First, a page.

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General Information

Title Verification and Validation: A Quick Introduction
Version Info Version 1 , submitted by towhid on 7/11/2005 at 3:50 PM
View Revision History
Module Identifier towhid.2005.2
Abstract This module introduces the concepts of verification and validation, and how they fit into a traditional software development lifecycle. It is intended for an introductory course in software engineering, or an advanced programming class. A traditional approach is provided to make it easier for the student to grasp the incremental nature of V&V. The presentation is at a very high level and little detail is provided on different techniques for verification and validation.
Size Lecture: 60-120 min
Exercise: 20 minutes
Comments This module is intended for an introductory course in software engineering, or an advanced programming class.

SEEK Categories

  1. V&V terminology and foundations (VAV.fnd)


  1. Massood Towhidnejad
  2. Mike Rowe
  3. David Dampier


  1. Programming Experience
  2. Basic knowledge of requirements and life cycle

Learning Objectives

  1. Knowledge - The student will be able to define both verification and validation, and to know the difference between them.
  2. Knowledge - The student will be able to identify the appropriate activities and their classification as either verification or validation.
  3. Comprehension - The student will be able to distinguish between verification and validation, given a set of activities.
  4. Comprehension - Given a set of software artifacts, the student will understand the appropriate verification or validation activity to that artifact.
  5. Comprehension - Given a set of projects in different categories, the student will be able to determine which category of projects would require more V&V activity, and which would require less.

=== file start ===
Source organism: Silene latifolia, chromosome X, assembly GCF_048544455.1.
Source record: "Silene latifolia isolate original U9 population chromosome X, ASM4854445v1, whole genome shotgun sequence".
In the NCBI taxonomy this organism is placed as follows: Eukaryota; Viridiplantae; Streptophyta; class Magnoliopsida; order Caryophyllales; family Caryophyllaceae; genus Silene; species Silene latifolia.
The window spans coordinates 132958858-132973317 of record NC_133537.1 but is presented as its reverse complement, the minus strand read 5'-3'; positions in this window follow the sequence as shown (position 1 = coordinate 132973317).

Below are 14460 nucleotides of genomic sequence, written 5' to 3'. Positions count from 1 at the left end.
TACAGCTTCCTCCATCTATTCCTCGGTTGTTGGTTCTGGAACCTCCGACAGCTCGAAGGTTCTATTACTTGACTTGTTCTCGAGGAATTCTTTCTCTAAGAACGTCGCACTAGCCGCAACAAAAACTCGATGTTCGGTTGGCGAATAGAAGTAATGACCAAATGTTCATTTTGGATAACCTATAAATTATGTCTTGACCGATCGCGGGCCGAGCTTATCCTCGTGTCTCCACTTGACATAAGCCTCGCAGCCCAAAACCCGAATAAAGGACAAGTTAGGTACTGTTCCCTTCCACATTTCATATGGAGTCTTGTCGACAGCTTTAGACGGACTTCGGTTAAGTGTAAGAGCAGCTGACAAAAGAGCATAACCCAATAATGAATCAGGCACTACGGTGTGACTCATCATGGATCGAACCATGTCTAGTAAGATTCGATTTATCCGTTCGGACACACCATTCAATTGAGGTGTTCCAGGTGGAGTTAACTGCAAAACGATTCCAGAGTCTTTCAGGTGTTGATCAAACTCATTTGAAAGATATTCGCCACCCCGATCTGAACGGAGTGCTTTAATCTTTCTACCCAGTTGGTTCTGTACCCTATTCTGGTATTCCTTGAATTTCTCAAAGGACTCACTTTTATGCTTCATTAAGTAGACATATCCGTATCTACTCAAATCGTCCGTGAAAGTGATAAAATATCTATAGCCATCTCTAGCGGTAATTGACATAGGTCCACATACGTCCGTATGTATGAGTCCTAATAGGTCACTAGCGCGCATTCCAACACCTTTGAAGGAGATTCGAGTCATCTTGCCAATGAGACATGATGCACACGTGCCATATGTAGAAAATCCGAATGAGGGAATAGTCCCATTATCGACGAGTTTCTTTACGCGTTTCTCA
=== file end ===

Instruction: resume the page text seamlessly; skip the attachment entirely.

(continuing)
6. Comprehension - Given a set of defects and the phases of development in which they were found, the student will be able to estimate the relative cost of correcting errors early or late in the lifecycle.


  1. Verification & Validation (Definitions, Difference, Where Applied (lifecycle))
  2. Which Artifacts are verified? Which are validated?
  3. Importance of V & V.
  4. Categories: When is it good enough?
  5. Cost of V & V activity.


  1. Presentation Slides in MS Powerpoint. Teaching Tips in Notes Section of Slides. (Powerpoint) 0.00/5 [Rate Material]

  2. Exercises for In Class or Exam Questions (Word) 0.00/5 [Rate Material]


See Also...

No alternate modules.

Other Resources

  1. 1. Sommerville, Ian, Software Engineering, 7th Edition, Addison Wesley, 2005.
    2. Bach, James, "A Framework for Good Enough Testing," Computer, vol. 31, no. 10, pp. 124-126, October 1998.
    3. Jorgenson, Paul, Software Testing: A Craftsman’s Approach, 2nd Ediion, CRC Press, 2002.


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